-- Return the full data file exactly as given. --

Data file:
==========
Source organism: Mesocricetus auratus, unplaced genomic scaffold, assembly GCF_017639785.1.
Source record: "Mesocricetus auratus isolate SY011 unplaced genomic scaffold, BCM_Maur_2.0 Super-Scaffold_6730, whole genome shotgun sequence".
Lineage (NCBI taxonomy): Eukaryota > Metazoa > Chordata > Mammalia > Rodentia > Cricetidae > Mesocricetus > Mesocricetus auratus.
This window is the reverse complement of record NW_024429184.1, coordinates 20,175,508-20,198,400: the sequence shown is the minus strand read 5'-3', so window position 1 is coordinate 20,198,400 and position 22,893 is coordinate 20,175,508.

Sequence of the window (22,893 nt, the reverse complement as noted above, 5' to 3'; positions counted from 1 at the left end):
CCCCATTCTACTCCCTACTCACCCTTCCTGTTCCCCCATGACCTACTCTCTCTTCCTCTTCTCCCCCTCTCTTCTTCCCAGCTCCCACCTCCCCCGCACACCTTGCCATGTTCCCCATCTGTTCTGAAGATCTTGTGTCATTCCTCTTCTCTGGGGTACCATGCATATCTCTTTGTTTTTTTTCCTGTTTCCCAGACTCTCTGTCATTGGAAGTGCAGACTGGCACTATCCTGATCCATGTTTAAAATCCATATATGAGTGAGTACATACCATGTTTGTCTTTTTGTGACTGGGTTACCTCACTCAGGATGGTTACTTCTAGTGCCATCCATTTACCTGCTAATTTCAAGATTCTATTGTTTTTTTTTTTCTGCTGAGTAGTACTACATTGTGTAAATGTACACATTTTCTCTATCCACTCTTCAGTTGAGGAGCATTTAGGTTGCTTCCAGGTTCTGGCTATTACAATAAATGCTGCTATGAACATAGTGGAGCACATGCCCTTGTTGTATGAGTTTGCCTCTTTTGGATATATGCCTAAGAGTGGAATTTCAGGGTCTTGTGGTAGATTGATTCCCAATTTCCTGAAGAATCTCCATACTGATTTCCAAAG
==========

Source organism: Mesocricetus auratus, unplaced genomic scaffold, assembly GCF_017639785.1.
Source record: "Mesocricetus auratus isolate SY011 unplaced genomic scaffold, BCM_Maur_2.0 Super-Scaffold_6730, whole genome shotgun sequence".
Lineage (NCBI taxonomy): Eukaryota > Metazoa > Chordata > Mammalia > Rodentia > Cricetidae > Mesocricetus > Mesocricetus auratus.
This window is the reverse complement of record NW_024429184.1, coordinates 20,175,508-20,198,400: the sequence shown is the minus strand read 5'-3', so window position 1 is coordinate 20,198,400 and position 22,893 is coordinate 20,175,508.

Sequence of the window (22,893 nt, the reverse complement as noted above, 5' to 3'; positions counted from 1 at the left end):
CCCCATTCTACTCCCTACTCACCCTTCCTGTTCCCCCATGACCTACTCTCTCTTCCTCTTCTCCCCCTCTCTTCTTCCCAGCTCCCACCTCCCCCGCACACCTTGCCATGTTCCCCATCTGTTCTGAAGATCTTGTGTCATTCCTCTTCTCTGGGGTACCATGCATATCTCTTTGTTTTTTTTCCTGTTTCCCAGACTCTCTGTCATTGGAAGTGCAGACTGGCACTATCCTGATCCATGTTTAAAATCCATATATGAGTGAGTACATACCATGTTTGTCTTTTTGTGACTGGGTTACCTCACTCAGGATGGTTACTTCTAGTGCCATCCATTTACCTGCTAATTTCAAGATTCTATTGTTTTTTTTTTTCTGCTGAGTAGTACTACATTGTGTAAATGTACACATTTTCTCTATCCACTCTTCAGTTGAGGAGCATTTAGGTTGCTTCCAGGTTCTGGCTATTACAATAAATGCTGCTATGAACATAGTGGAGCACATGCCCTTGTTGTATGAGTTTGCCTCTTTTGGATATATGCCTAAGAGTGGAATTTCAGGGTCTTGTGGTAGATTGATTCCCAATTTCCTGAAGAATCTCCATACTGATTTCCAAAG